Statement: Macon-Bibb County cuts ties with Brightmark, signaling an end to the world’s largest plastic-to-fuel project
MACON – The Macon-Bibb County Industrial Authority (MBCIA) ended its relationship last week with Brightmark, a company that was working to build the world’s largest plastics-to-fuel facility just north of the Middle Georgia Regional Airport. The Macon Newsroom obtained a termination contract via an open records request that showed Brightmark's much smaller Indiana facility had failed to deliver proof of concept.
Macon’s rejection of the Brightmark facility has been building for months. In November, dozens of Macon residents attended a public hearing at the MBCIA to voice their concerns about the plant. And in January, Macon-Bibb County Mayor Lester Miller withdrew his support for Brightmark’s proposal, citing “the long-term safety concerns” and unproven nature of Brightmark’s plastic-to-fuel process.
Plastic-to-fuel is an energy-intensive and dangerous method for processing and burning petrochemicals. Although advertised as sustainable, these facilities are so inefficient that processing one metric ton of plastic waste creates at least three metric tons of carbon dioxide. In other words, more energy is spent making these fuels than the fuel itself contains. Furthermore, burning plastic and converting it into fuels involves such toxic substances as hydrogen cyanide, benzene, formaldehyde, and dioxins — substances that pollute our air, our water and our bodies and are found in the emissions, waste byproducts and end products of plastics-to-fuel facilities like Brightmark’s.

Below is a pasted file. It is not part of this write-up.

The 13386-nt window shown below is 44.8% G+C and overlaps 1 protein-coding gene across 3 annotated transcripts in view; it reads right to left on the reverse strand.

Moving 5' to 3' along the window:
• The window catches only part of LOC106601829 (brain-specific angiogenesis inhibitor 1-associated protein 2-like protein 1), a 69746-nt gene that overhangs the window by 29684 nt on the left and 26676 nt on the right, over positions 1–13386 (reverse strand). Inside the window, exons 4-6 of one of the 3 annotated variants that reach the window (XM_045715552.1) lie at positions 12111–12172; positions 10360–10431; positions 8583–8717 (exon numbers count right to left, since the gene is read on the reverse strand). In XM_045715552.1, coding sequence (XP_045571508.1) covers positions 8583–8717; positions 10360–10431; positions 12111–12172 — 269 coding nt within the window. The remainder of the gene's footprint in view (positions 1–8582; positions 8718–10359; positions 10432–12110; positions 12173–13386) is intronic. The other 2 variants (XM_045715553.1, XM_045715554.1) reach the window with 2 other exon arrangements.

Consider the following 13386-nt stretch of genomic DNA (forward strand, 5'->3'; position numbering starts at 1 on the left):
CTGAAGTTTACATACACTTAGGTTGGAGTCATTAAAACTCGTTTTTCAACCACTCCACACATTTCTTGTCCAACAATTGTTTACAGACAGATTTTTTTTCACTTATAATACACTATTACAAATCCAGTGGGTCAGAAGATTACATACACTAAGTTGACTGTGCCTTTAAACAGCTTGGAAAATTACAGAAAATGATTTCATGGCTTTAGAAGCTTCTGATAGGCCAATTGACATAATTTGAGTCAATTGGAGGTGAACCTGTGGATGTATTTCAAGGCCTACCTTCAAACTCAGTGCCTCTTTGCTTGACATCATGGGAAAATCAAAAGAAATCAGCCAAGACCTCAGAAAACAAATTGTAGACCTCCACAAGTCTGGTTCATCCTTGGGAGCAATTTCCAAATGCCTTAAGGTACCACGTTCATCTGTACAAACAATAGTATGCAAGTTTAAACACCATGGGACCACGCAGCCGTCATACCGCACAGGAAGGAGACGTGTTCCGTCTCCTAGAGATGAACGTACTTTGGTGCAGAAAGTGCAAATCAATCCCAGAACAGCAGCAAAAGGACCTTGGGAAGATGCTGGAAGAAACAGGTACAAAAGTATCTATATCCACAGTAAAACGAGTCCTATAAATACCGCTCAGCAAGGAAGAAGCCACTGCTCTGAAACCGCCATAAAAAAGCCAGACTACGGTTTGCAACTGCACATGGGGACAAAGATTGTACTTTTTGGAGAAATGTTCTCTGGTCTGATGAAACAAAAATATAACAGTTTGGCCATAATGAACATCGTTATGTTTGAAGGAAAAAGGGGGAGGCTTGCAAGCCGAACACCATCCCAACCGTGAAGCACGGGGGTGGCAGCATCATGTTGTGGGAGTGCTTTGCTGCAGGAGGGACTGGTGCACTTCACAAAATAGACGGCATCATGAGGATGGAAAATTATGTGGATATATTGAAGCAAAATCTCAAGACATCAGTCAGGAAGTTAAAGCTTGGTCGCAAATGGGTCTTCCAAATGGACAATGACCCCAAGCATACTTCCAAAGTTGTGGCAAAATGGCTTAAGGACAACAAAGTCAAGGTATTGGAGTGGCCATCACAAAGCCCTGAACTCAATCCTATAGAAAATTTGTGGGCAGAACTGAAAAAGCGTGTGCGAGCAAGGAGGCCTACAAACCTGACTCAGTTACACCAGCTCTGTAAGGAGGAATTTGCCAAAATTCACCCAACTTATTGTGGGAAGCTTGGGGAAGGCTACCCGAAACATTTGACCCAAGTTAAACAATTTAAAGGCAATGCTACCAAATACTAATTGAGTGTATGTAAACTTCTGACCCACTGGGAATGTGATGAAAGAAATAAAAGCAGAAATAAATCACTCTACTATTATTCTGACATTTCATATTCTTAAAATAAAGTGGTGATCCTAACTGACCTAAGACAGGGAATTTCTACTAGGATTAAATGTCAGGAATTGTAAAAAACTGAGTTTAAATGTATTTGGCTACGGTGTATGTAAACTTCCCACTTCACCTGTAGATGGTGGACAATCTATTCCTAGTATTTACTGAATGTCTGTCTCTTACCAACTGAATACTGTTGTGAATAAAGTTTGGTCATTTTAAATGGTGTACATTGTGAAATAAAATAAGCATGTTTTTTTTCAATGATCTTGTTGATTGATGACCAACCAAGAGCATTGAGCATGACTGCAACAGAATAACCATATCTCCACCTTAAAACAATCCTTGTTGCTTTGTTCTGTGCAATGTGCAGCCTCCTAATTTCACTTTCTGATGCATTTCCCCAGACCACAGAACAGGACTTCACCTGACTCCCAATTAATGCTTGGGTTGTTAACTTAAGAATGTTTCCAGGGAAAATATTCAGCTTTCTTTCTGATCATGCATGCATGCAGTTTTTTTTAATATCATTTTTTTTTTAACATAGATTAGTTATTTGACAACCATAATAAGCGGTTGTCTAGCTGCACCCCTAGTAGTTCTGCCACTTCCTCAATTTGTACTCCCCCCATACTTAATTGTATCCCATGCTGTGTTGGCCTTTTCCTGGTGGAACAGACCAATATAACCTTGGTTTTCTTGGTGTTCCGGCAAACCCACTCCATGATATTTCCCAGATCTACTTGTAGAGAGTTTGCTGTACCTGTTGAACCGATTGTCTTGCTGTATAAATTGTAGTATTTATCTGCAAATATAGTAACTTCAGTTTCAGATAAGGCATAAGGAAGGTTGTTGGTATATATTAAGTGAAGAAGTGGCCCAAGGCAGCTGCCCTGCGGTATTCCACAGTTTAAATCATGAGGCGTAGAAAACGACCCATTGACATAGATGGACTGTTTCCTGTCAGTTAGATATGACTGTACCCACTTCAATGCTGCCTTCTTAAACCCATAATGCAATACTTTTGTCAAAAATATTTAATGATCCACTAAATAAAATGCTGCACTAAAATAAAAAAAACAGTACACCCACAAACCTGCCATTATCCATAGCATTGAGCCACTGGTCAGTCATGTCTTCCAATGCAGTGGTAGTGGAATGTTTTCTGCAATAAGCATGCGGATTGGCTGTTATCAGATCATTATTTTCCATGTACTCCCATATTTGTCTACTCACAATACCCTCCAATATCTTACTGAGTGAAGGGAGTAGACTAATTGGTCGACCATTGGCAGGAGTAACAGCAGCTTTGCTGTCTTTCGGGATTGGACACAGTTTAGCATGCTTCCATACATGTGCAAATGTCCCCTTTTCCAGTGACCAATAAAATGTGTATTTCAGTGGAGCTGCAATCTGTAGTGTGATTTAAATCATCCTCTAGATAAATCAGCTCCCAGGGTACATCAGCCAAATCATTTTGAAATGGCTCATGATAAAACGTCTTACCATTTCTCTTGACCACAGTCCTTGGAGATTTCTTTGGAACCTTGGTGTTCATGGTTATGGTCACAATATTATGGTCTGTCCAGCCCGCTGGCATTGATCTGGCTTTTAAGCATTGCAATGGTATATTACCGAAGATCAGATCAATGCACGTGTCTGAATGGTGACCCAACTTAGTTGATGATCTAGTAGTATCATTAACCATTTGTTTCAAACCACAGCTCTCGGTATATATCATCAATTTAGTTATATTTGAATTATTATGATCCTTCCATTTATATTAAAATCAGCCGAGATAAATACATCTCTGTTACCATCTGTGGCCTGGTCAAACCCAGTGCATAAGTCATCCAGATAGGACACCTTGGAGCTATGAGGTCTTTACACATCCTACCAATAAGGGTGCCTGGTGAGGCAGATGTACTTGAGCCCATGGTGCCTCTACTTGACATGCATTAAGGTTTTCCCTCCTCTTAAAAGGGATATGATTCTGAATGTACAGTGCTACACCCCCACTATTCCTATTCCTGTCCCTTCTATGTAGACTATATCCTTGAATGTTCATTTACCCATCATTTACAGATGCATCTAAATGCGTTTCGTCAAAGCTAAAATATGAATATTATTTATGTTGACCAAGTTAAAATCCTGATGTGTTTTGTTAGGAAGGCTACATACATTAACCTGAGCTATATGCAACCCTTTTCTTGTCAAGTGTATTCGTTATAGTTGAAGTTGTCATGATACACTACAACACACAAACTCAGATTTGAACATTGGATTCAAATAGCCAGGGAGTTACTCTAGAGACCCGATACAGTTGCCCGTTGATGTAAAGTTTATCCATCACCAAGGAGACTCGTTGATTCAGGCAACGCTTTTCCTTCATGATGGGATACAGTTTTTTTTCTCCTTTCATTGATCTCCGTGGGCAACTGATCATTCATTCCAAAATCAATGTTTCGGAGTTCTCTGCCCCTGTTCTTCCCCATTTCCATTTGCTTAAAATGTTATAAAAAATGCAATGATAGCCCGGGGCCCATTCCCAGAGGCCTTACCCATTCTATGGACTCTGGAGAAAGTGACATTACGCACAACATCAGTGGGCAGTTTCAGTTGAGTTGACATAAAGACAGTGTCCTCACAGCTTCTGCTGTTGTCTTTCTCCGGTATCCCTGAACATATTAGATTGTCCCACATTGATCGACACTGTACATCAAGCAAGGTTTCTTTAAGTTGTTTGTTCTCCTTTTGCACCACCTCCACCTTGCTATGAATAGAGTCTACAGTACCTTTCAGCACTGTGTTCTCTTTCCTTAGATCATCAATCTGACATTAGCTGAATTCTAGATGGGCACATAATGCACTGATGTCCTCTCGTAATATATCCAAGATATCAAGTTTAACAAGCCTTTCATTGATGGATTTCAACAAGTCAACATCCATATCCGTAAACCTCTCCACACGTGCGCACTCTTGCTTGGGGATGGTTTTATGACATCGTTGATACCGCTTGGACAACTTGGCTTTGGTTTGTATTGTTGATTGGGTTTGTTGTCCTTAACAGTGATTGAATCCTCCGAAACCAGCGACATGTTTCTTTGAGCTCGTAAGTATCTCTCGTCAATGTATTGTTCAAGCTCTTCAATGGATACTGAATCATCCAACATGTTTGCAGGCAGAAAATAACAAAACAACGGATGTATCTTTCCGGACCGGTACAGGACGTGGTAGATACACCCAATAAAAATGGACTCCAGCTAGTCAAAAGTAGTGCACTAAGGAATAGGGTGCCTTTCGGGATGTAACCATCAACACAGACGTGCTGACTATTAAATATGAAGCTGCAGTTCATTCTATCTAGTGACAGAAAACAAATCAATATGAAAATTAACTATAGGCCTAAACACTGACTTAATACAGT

Environment Georgia Clean Energy Associate Jessica Wahl issued the following statement on the decision:
“There are so many reasons this facility was a bad idea. Burning plastic trashes our environment and our health, and it doesn’t make financial sense, either. We are relieved that Macon-Bibb has said ‘no’ to the plastic-to-fuel shell game once and for all.
“Investing in new ways to burn plastics is the last thing we should be doing in Georgia as we strive to mitigate the worst impacts of climate change and protect the health of our communities. Plastic-to-fuel should have no place in Georgia’s sustainable future, it’s good to know it has no place in Macon-Bibb.”